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The Instructions

by Adam Levin

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The Instructions by Adam Levin
© McSweeney's
McSweeney's, November 2010

In over one thousand pages, Adam Levin's The Instructions follows four days in the life of Gurion ben-Judah Maccabee, a fifth grader in Aptakisic Junior High's "Cage Program," a severely monitored schooling system for children with behavioral disorders. Some of Gurion's classmates are handicapped, many are prone to violence, but Gurion is afflicted with something far more peculiar: an indecisive messianic complex and a penchant for writing scripture. Gurion's a Jew but calls himself an Israelite, and when he's not reading Philip Roth novels he's working on his third book of scripture, "The Instructions." He discovered dangerously early in his life that his peers would seek him out for guidance, something that allowed Gurion to play the role of both religious and political leader for his classmates. The Instructions begins with the familiar patina of McSweeney's-brand intellectual quirkiness, but as the novel progresses it becomes apparent that there is something far more serious and uncomfortable going on. Gurion gains disciples. He teaches them to make weapons. Although we rarely stray outside of Gurion's precocious-but-still-a-child narrative voice, the inevitable dread of a school uprising creeps into The Instructions with masterful finesse.
Adam Levin seems to understand how big a commitment it is to put a book like The Instructions on top of your reading list, and in order to remedy any reader-apprehension he has carefully plotted his book in a way that not only consistently entertains but propels the reader forward with drama and intrigue. The plot unfolds in unexpected directions, widening our interest as the spotlight is placed on many of the novel's secondary characters. Sections of the novel disconnect from the looming school attack and follow e-mail chains, psychiatric evaluations and Hebrew lessons, all of which function as a sort of apocrypha to the "scripture" that is The Instructions. These threads sprawl, but they sprawl at a pace so careful and calculated that it doesn't take long to put one's trust in Levin's skills as a writer. At a relatively early point in the novel, Gurion introduces the history of The Shovers, one of Aptakisic's cliques whose freedom of religious expression (or lack thereof) is central to the novel's dramatic arc. But before getting too deep into their story, Gurion slips a sly note to his readers:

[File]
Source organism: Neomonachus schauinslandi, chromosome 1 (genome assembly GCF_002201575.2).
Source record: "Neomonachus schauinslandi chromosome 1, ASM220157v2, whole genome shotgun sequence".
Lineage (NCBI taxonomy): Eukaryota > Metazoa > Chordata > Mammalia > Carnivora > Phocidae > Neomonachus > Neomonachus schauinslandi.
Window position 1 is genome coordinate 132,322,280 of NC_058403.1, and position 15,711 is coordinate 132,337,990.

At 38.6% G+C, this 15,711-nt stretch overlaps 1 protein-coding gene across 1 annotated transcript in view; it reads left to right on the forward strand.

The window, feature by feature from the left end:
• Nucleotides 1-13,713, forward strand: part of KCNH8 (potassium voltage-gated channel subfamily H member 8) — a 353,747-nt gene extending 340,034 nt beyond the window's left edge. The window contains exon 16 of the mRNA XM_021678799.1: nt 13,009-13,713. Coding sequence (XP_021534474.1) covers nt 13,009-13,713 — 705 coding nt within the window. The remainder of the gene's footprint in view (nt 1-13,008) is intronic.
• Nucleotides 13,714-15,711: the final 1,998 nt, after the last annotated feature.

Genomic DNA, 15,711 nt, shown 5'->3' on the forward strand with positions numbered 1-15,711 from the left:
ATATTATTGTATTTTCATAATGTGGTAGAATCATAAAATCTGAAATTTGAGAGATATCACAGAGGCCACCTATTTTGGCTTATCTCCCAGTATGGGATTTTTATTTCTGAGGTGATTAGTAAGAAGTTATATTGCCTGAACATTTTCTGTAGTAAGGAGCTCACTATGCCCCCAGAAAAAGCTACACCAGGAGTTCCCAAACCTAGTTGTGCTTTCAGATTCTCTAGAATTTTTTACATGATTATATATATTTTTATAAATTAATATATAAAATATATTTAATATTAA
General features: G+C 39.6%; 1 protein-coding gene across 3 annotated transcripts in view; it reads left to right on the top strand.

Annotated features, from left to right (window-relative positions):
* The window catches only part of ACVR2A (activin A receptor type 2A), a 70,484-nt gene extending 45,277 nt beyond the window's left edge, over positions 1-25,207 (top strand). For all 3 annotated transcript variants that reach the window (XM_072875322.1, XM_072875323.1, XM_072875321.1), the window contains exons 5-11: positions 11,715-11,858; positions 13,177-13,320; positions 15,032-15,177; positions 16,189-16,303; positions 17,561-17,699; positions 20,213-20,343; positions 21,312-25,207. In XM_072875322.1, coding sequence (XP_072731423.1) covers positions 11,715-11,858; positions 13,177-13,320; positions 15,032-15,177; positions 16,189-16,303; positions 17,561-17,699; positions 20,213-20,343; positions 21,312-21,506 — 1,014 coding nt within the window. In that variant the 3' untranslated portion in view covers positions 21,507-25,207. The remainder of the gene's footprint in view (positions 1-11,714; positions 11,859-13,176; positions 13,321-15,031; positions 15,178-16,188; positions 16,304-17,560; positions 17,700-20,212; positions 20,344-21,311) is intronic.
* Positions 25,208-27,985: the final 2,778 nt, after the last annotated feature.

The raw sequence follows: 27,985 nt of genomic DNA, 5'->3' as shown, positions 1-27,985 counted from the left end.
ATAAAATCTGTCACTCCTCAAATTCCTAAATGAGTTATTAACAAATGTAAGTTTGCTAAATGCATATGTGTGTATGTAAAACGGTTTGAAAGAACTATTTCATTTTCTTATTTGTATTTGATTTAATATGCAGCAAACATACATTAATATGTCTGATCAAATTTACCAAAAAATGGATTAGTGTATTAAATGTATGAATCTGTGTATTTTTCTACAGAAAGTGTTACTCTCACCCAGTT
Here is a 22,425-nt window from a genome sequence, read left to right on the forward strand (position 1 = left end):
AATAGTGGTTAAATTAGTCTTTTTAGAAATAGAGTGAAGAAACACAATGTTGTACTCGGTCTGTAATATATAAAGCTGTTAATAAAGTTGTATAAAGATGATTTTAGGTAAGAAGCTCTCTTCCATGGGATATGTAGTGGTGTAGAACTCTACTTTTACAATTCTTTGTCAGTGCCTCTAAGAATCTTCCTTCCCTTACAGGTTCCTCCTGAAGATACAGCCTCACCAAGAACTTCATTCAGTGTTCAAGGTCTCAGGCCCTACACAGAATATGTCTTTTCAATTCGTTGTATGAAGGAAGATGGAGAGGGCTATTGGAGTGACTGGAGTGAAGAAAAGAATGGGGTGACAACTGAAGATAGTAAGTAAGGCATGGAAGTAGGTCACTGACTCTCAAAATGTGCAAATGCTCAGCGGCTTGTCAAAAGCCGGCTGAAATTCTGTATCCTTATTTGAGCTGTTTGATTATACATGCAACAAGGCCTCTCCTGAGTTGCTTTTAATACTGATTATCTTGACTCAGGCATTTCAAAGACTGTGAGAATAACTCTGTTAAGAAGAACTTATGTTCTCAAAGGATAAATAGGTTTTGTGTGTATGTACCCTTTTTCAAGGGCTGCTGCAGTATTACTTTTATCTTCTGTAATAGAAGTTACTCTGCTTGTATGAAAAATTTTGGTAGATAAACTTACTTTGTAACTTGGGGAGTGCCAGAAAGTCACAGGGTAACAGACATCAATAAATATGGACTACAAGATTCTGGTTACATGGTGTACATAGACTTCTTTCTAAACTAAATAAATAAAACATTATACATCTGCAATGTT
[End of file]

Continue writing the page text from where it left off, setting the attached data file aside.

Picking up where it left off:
"I've elected to provide this cumbersome footnote... in which I will, following the colon, state something I'd have hoped would be obvious to everyone, but apparently isn't: ...I want to assure you that if you feel a little lost, it's not because you missed something, but rather because I haven't gotten to it yet. So now I'll start getting to it, and finish later when I'm finished. You will understand."
It's this sort of quiet self-awareness that makes The Instructions such a joy to read. Sure, it is a commitment, but it is a gamble that will certainly prove rewarding for any patient reader.

Without question, The Instructions is the best novel McSweeney's has ever published. This is a book that essays could be (and will be) written about. There is a dizzying amount of angles with which to dig into the novel, and Levin gives his readers the means to extrapolate his book in endless ways. We can read as psychologist, theologian, linguist, and still not reach all that Levin's buried in his book. He has achieved something so truly outstanding with his debut novel: despite its four-digit page count, The Instructions is a book to re-read.
Disclosure: A review copy was provided by the publisher. For more information, please see our Ethics Policy.

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